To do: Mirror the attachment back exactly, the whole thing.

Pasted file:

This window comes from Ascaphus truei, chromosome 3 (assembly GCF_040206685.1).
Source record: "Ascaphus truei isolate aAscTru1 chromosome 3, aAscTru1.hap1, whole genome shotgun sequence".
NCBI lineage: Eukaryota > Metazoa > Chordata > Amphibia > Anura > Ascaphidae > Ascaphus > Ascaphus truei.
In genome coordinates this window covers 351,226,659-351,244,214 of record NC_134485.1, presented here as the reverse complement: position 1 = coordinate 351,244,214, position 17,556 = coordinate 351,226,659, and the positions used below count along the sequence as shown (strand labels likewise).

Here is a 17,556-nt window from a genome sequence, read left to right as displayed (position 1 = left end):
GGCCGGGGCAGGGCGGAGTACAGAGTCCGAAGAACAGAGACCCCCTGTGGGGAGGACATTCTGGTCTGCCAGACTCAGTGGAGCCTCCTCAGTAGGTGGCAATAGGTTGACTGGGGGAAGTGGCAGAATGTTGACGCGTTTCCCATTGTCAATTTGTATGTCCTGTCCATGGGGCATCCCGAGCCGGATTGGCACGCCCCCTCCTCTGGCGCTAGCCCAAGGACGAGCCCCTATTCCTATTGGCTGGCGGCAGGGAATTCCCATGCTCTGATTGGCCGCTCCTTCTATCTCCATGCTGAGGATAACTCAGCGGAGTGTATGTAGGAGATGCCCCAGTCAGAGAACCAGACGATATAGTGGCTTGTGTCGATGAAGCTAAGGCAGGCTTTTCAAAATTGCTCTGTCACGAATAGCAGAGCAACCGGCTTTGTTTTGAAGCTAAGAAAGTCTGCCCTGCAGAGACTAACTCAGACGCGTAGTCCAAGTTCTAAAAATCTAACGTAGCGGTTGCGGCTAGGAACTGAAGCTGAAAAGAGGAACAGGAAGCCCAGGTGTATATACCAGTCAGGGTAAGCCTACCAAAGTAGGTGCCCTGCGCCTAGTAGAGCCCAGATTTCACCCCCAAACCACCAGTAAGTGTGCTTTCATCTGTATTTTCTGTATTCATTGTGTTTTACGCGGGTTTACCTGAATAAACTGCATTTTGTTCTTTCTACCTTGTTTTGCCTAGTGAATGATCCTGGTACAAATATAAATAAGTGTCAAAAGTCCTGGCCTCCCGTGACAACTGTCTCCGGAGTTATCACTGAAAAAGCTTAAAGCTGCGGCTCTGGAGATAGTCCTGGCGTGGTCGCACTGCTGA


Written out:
This window comes from Ascaphus truei, chromosome 3 (assembly GCF_040206685.1).
Source record: "Ascaphus truei isolate aAscTru1 chromosome 3, aAscTru1.hap1, whole genome shotgun sequence".
NCBI lineage: Eukaryota > Metazoa > Chordata > Amphibia > Anura > Ascaphidae > Ascaphus > Ascaphus truei.
In genome coordinates this window covers 351,226,659-351,244,214 of record NC_134485.1, presented here as the reverse complement: position 1 = coordinate 351,244,214, position 17,556 = coordinate 351,226,659, and the positions used below count along the sequence as shown (strand labels likewise).

Here is a 17,556-nt window from a genome sequence, read left to right as displayed (position 1 = left end):
GGCCGGGGCAGGGCGGAGTACAGAGTCCGAAGAACAGAGACCCCCTGTGGGGAGGACATTCTGGTCTGCCAGACTCAGTGGAGCCTCCTCAGTAGGTGGCAATAGGTTGACTGGGGGAAGTGGCAGAATGTTGACGCGTTTCCCATTGTCAATTTGTATGTCCTGTCCATGGGGCATCCCGAGCCGGATTGGCACGCCCCCTCCTCTGGCGCTAGCCCAAGGACGAGCCCCTATTCCTATTGGCTGGCGGCAGGGAATTCCCATGCTCTGATTGGCCGCTCCTTCTATCTCCATGCTGAGGATAACTCAGCGGAGTGTATGTAGGAGATGCCCCAGTCAGAGAACCAGACGATATAGTGGCTTGTGTCGATGAAGCTAAGGCAGGCTTTTCAAAATTGCTCTGTCACGAATAGCAGAGCAACCGGCTTTGTTTTGAAGCTAAGAAAGTCTGCCCTGCAGAGACTAACTCAGACGCGTAGTCCAAGTTCTAAAAATCTAACGTAGCGGTTGCGGCTAGGAACTGAAGCTGAAAAGAGGAACAGGAAGCCCAGGTGTATATACCAGTCAGGGTAAGCCTACCAAAGTAGGTGCCCTGCGCCTAGTAGAGCCCAGATTTCACCCCCAAACCACCAGTAAGTGTGCTTTCATCTGTATTTTCTGTATTCATTGTGTTTTACGCGGGTTTACCTGAATAAACTGCATTTTGTTCTTTCTACCTTGTTTTGCCTAGTGAATGATCCTGGTACAAATATAAATAAGTGTCAAAAGTCCTGGCCTCCCGTGACAACTGTCTCCGGAGTTATCACTGAAAAAGCTTAAAGCTGCGGCTCTGGAGATAGTCCTGGCGTGGTCGCACTGCTGA